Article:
Saturday, July 3, 2021

Online Writing Groups--the Hiccups (burp)

In my last post, I discussed how our writing group has grown over the last year--probably because we are now online and not meeting in the 'hood in downtown Indianapolis.

This leads to another "difficulty."  I use this term loosely because this is not really a problem--more of a hiccup.

Previous to the 'Rona, when new members joined, we would take a few minutes to review the writing group guidelines, once a year or so.  The guidelines are not extensive, but they are loosely based on the Iowa Writers' Workshop.  Our previous noble leader, David Hassler, defined our guidelines and put them into practice.

Please indulge me.  This was one of David's favorite quotes.

In the last year (as mentioned), we often have had new members every meeting.  New members receive a copy of the guidelines, but I do not recall discussing them as a group in some time.  The online format and larger group size cramps time, so we do not have time to go over the guidelines.

Perhaps I am a little too type-A.  I like my rules.

We have had several submissions with 10-point font or single-spaced.  They are within the page limitations, but because the guidelines are 12-point, double-spaced, the submissions are much longer.

Also, with the larger group sizes, the submissions become almost a "competition" to get reviewed.  I do not like this.  For one thing, our group has seen many members join our group long enough to have their novel reviewed, and then we never see them again.  Also, the new members are often more anxious about having their work reviewed, but reviewing can be more important than having your work reviewed.  Sometimes, too, the newer members do not seem to put much effort into reviewing others' work.  This gets lost in the larger groups and with the competition to submit--often the same people submit, and the older members do not submit to stay out of the "scuffle."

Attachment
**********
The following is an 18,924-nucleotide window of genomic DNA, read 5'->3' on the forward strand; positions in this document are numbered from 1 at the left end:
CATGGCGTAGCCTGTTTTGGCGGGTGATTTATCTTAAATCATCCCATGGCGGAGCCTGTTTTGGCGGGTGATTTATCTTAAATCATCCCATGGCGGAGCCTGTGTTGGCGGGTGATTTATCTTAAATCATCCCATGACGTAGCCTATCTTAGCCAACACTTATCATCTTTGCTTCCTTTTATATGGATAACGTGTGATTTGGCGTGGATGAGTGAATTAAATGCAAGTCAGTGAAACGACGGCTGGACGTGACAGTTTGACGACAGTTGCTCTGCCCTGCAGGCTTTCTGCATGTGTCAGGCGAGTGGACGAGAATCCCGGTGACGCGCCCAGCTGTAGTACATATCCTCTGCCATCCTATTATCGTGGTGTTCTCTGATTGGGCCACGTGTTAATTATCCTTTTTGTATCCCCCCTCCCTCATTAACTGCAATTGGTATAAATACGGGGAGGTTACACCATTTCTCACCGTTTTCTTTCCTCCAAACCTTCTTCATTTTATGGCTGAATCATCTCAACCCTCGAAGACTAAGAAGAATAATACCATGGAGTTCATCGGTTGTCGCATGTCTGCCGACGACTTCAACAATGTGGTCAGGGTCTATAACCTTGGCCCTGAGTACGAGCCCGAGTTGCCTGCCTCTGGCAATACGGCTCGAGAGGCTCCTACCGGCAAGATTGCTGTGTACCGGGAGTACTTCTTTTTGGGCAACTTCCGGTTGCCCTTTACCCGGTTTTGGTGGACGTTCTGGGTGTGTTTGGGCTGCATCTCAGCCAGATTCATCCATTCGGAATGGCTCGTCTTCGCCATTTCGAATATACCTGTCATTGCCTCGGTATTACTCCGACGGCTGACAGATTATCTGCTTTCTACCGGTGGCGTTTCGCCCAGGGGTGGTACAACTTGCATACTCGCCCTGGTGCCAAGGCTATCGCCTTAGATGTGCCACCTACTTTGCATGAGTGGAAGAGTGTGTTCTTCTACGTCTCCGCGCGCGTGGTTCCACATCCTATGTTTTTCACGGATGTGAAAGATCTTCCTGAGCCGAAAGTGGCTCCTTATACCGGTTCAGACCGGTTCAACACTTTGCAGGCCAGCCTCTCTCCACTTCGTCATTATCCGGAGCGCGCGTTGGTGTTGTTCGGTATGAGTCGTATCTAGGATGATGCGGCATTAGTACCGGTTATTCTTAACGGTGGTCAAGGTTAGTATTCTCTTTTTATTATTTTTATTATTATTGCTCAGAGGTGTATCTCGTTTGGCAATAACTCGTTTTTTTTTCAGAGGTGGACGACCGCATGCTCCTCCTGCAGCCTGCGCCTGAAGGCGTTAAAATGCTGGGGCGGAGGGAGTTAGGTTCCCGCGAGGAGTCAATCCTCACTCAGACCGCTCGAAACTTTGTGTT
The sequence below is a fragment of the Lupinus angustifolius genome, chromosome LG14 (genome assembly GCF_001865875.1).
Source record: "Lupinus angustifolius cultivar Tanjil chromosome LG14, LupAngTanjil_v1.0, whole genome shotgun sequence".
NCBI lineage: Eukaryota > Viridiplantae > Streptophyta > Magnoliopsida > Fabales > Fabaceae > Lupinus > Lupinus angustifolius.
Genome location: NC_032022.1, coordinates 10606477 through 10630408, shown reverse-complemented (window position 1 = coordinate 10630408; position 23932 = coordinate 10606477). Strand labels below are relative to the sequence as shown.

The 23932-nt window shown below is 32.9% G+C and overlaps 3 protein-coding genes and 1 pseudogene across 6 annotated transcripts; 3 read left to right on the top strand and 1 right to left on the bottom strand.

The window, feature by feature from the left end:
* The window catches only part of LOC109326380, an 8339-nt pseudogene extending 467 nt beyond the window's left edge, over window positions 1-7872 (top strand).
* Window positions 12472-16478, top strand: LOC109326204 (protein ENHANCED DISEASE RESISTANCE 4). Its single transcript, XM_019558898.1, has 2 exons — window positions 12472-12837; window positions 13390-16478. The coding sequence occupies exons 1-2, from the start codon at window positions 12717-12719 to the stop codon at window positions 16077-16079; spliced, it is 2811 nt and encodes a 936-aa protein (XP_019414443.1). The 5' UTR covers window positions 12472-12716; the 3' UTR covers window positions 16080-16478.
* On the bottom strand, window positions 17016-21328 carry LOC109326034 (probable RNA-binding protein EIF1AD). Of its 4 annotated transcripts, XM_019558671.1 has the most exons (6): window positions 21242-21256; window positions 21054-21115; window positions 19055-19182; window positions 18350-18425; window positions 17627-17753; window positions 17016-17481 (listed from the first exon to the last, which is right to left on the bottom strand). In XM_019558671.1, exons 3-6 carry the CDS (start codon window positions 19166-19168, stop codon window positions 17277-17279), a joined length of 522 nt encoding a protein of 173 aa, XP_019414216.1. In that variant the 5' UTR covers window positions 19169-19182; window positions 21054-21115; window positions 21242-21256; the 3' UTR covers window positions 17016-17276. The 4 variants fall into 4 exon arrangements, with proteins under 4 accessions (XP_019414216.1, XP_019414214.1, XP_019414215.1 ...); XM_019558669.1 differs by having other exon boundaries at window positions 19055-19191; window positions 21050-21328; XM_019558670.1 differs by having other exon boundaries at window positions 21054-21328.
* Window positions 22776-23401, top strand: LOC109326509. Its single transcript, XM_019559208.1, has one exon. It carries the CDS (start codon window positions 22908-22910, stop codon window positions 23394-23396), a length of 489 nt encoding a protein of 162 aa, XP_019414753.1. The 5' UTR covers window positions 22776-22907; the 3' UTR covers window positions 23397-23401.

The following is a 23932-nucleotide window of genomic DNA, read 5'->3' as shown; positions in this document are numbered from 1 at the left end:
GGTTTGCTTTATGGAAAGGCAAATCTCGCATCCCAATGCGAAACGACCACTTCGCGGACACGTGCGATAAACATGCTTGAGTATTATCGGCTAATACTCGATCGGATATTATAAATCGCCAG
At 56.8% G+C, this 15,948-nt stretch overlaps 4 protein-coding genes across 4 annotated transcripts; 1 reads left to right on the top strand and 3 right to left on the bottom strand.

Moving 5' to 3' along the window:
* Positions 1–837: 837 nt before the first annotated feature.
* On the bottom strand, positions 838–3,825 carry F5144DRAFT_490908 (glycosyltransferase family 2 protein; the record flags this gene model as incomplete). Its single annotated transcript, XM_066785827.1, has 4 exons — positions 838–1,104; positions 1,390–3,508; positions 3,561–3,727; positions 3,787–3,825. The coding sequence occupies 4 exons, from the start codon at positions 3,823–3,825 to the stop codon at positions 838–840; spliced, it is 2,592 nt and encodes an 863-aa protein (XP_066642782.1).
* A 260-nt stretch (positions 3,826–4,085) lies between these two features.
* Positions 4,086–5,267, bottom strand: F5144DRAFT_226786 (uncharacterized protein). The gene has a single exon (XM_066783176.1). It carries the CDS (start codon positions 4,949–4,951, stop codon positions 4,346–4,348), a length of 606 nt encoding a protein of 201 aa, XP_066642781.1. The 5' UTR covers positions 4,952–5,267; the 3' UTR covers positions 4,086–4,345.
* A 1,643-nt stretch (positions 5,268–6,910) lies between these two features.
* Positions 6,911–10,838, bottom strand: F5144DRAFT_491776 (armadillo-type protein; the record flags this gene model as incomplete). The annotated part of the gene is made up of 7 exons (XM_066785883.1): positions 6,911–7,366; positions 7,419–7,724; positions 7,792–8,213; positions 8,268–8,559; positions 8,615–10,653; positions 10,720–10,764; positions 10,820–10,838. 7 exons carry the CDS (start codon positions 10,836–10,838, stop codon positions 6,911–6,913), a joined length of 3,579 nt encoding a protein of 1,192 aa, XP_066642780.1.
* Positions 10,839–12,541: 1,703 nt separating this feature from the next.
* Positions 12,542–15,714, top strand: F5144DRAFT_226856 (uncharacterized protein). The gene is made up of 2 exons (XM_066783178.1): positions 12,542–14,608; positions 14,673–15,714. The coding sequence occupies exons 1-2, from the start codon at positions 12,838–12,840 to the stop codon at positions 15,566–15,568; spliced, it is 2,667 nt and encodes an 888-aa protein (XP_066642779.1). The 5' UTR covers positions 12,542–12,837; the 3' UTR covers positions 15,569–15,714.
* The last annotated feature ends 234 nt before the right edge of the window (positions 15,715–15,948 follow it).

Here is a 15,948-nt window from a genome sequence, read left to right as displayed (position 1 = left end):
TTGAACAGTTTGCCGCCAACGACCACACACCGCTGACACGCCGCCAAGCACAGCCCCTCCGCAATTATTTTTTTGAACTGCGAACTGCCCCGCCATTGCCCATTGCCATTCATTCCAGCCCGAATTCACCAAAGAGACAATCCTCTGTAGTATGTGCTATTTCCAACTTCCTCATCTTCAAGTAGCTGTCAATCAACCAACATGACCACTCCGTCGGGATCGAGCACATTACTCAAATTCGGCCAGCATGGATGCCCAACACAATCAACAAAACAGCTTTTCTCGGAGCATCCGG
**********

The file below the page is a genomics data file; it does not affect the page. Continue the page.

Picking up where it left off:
Now into the grit.  Some of our guidelines are about the discussions.  Again, we are based on the Iowa Workshop, so the writer whose work is being discussed is to remain silent, and each critiquer is allowed a turn to speak.  Over time, we have allowed the writer to ask questions and respond.  Mostly, this has been fine.  In the last months, a few writers have taken this time to defend their writing and explain what they are trying to write.  


Mostly, I can't listen to this for too long.  Recently, I stopped a writer who was explaining what her main character was thinking and doing.  The writer has done this before.  I tried to gently say that this was not coming through on the page and she should not explain this but write it.  She continued to explain, and again, I said I would rather read her next draft than for her to tell me what she intends for the character to do.  She started explaining again. 

Oh, dear.  

Randy says that critiquing is a little like volunteer work.  We spend lots of time reading and reviewing others work for no money.  

I think this is funny, sort of.  

Mostly, this is true.  

1 comment:

  1. Oh, it's true!

    I think we have all done this before as you've said. But you know, we recognize it, and we do everything we can to never do it again!

    Unless some of us are truly not participating to hear suggestions.